Adapted from the writer's talk at the Connected Plant Conference on real-world applications of AI in the process industry.
AI is good at solving problems at scale, but you can't always trust it.
Take ChatGPT, for instance. If you're planning a trip, it can work well, and there aren’t consequences if it gets something wrong. But when you need facts, or are in a situation that has high stakes, trusting it can be a bit…perilous.
ChatGPT is currently the hot topic in headlines, but the issue of being able to trust your AI is universal to wherever it’s being used. Without trusting your solutions, how are you supposed to realize value? A majority of executives aren’t seeing any value from their AI investments, so clearly something is amiss in the process of implementing and adopting AI.
Let's talk about an alternative to AI: engineers. They're good at solving problems, but not at scale. They're limited by the tools they have available.
Most folks at a plant will be able to identify one or two places in the process where optimization would help the bottom line, but Excel and visualization tools can't handle the complexity. Maybe a separation unit is running below its expected efficiency and you’re experiencing expensive raw material loss, but you don't know how to stop it, or even how to figure out how to stop it. Maybe you have process steps in your batch reaction that require a lot of idle time. You know that if you sped them up, you could increase capacity, but you don't know how to speed them up without risking the quality of the final product.
These are problems that require both subject matter expertise and cutting-edge, custom machine learning elements. Often, we'll see data scientists working with engineers to try and incorporate both. But when data scientists implement AI solutions, while they're very good at getting the most optimal model in place for a given problem, they aren’t typically trained in knowing exactly how a factory operates. That means you get months of extensive back-and-forth between the data scientist and subject matter expert to make sure everyone is solving the correct problem and that they can trust the solution. Then you have to figure out how to make that solution actionable.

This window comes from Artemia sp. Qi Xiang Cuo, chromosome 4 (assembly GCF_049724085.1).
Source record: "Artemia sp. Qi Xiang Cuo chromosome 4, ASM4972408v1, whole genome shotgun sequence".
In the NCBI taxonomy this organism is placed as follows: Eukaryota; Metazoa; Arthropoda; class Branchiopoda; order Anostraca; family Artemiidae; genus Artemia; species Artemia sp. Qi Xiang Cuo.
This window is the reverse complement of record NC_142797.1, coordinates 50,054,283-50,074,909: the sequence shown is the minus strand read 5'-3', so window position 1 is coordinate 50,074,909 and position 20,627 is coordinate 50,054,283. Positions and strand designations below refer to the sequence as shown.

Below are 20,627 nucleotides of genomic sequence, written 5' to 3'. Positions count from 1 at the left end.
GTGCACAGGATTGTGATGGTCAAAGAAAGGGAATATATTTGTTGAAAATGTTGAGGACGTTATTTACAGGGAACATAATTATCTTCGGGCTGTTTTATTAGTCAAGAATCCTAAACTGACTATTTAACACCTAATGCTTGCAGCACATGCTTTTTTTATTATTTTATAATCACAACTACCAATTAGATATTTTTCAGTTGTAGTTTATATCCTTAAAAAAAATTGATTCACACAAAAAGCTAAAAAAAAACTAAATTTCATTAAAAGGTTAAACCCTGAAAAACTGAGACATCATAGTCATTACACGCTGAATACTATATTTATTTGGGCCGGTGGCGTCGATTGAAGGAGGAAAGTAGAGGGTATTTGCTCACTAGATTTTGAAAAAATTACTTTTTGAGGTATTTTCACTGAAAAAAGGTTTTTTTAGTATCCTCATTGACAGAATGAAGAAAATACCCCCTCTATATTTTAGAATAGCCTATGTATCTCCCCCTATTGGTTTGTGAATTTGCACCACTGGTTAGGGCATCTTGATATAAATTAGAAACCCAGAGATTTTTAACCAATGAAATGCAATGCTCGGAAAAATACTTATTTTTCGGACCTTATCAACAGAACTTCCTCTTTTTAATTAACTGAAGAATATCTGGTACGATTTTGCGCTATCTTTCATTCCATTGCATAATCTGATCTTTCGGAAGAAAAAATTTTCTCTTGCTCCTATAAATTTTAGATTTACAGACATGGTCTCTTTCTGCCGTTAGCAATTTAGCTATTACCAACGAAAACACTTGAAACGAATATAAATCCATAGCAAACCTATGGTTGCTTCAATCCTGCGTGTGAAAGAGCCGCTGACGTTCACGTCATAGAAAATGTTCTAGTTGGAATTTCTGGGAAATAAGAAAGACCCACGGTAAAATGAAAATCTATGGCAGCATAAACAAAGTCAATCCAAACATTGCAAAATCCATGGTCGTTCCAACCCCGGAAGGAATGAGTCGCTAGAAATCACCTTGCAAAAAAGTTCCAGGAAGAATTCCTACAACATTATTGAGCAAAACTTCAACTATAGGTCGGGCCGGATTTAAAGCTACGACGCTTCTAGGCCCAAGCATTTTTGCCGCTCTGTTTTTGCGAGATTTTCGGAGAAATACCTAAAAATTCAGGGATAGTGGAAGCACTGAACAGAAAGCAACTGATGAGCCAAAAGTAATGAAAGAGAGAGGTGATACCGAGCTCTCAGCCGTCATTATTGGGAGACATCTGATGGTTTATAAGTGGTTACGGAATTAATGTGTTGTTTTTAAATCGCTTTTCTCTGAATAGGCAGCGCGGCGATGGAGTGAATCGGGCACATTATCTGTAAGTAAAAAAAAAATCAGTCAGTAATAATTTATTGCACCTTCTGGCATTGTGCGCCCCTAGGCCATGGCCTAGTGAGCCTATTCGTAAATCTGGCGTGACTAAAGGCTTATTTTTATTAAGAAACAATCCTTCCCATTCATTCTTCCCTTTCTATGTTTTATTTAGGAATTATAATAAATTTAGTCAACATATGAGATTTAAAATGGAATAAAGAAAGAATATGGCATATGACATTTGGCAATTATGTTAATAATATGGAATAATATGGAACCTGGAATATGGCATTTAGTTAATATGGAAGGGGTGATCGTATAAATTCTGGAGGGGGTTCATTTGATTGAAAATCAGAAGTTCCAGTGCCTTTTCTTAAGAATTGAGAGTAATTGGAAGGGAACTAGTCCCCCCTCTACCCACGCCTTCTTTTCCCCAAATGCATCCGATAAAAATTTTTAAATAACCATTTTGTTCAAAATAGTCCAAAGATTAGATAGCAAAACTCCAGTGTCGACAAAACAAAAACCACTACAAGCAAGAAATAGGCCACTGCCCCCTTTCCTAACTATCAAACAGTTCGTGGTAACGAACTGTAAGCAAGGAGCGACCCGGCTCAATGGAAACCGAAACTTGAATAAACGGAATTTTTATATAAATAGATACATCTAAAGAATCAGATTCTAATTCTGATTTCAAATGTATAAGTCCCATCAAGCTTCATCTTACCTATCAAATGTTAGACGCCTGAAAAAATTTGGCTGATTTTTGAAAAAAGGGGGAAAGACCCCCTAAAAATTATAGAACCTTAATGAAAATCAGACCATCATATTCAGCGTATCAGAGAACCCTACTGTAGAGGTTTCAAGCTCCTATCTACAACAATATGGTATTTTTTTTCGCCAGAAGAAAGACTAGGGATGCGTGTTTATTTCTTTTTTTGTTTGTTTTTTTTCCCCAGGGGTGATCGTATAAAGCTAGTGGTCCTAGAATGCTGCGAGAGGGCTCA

When the data scientist and engineer partnership works well, it can solve problems and make solutions, but comes at the cost of a lot of time and effort. In practice, we see this partnership working well when it comes to extremely high ROI use cases at a corporation level, or use cases that represent a true competitive advantage. If the ROI or complexity is too low, then you can actually lose money from the amount of time and computing you throw at the issue, making a lot of lower-ROI use cases best handled locally with things like Excel or visualization tools. The same story holds true for many consultant-led efforts.
The truth is that you don't have to be an expert in machine learning to get value out of it. There's no need for convoluted back-and-forth between data scientists and subject matter experts, a customary step in a traditional machine learning project that can add weeks to a project, even if done efficiently.
Our approach to these challenges is to scale at the fundamental limiting step for realizing value for industrial use cases: the engineer. We think it makes the most sense to empower those people that understand the problem the best to solve it themselves. At the large corporations where we roll Fero out, they’ve opened it up to those engineers who have those 1-2 use cases that can make a big impact at the plant level. They are the people who see and know the problems, and they’re the ones who can tackle them in the moment.
It’s easy to get carried away when working with machine learning and think about how accurate your model is. But you don’t realize any value from a model with perfect accuracy if it has no way of interacting with the world. Know what actions your analysis enables you to do—that will ultimately determine the value you realize.